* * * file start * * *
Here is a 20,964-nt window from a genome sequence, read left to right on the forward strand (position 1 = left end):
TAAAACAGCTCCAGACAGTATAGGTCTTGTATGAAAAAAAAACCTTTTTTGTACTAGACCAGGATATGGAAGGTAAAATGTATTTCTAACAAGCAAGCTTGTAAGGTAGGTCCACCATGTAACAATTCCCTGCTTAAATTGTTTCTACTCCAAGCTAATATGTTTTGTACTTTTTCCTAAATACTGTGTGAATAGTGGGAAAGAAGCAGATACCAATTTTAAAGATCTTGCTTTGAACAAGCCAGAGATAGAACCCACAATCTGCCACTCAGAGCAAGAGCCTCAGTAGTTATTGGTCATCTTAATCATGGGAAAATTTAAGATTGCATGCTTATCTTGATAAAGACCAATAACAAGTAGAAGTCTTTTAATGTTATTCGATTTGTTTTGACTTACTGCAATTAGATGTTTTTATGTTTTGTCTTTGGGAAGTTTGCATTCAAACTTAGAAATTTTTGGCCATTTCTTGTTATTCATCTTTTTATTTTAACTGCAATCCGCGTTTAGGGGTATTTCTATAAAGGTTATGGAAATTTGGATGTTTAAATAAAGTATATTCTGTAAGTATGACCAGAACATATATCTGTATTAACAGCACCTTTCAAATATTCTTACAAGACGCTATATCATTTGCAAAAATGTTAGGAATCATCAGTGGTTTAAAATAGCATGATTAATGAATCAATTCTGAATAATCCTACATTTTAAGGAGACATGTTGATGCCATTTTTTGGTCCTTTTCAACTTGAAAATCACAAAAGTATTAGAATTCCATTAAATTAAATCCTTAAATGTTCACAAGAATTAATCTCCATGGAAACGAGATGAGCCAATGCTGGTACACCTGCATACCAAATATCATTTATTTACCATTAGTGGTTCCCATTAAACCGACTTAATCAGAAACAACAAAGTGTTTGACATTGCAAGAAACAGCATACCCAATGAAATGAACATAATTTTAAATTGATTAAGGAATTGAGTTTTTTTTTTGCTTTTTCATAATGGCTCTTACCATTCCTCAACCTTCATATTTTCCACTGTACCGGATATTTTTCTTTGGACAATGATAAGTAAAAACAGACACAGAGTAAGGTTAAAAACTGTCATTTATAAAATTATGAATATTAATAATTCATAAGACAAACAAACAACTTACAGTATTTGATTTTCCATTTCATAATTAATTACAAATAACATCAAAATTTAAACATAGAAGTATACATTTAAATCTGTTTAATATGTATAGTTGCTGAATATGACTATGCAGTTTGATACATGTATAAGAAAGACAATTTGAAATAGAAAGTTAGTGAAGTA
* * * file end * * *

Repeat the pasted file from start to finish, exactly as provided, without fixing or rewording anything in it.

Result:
Here is a 20,964-nt window from a genome sequence, read left to right on the forward strand (position 1 = left end):
TAAAACAGCTCCAGACAGTATAGGTCTTGTATGAAAAAAAAACCTTTTTTGTACTAGACCAGGATATGGAAGGTAAAATGTATTTCTAACAAGCAAGCTTGTAAGGTAGGTCCACCATGTAACAATTCCCTGCTTAAATTGTTTCTACTCCAAGCTAATATGTTTTGTACTTTTTCCTAAATACTGTGTGAATAGTGGGAAAGAAGCAGATACCAATTTTAAAGATCTTGCTTTGAACAAGCCAGAGATAGAACCCACAATCTGCCACTCAGAGCAAGAGCCTCAGTAGTTATTGGTCATCTTAATCATGGGAAAATTTAAGATTGCATGCTTATCTTGATAAAGACCAATAACAAGTAGAAGTCTTTTAATGTTATTCGATTTGTTTTGACTTACTGCAATTAGATGTTTTTATGTTTTGTCTTTGGGAAGTTTGCATTCAAACTTAGAAATTTTTGGCCATTTCTTGTTATTCATCTTTTTATTTTAACTGCAATCCGCGTTTAGGGGTATTTCTATAAAGGTTATGGAAATTTGGATGTTTAAATAAAGTATATTCTGTAAGTATGACCAGAACATATATCTGTATTAACAGCACCTTTCAAATATTCTTACAAGACGCTATATCATTTGCAAAAATGTTAGGAATCATCAGTGGTTTAAAATAGCATGATTAATGAATCAATTCTGAATAATCCTACATTTTAAGGAGACATGTTGATGCCATTTTTTGGTCCTTTTCAACTTGAAAATCACAAAAGTATTAGAATTCCATTAAATTAAATCCTTAAATGTTCACAAGAATTAATCTCCATGGAAACGAGATGAGCCAATGCTGGTACACCTGCATACCAAATATCATTTATTTACCATTAGTGGTTCCCATTAAACCGACTTAATCAGAAACAACAAAGTGTTTGACATTGCAAGAAACAGCATACCCAATGAAATGAACATAATTTTAAATTGATTAAGGAATTGAGTTTTTTTTTTGCTTTTTCATAATGGCTCTTACCATTCCTCAACCTTCATATTTTCCACTGTACCGGATATTTTTCTTTGGACAATGATAAGTAAAAACAGACACAGAGTAAGGTTAAAAACTGTCATTTATAAAATTATGAATATTAATAATTCATAAGACAAACAAACAACTTACAGTATTTGATTTTCCATTTCATAATTAATTACAAATAACATCAAAATTTAAACATAGAAGTATACATTTAAATCTGTTTAATATGTATAGTTGCTGAATATGACTATGCAGTTTGATACATGTATAAGAAAGACAATTTGAAATAGAAAGTTAGTGAAGTA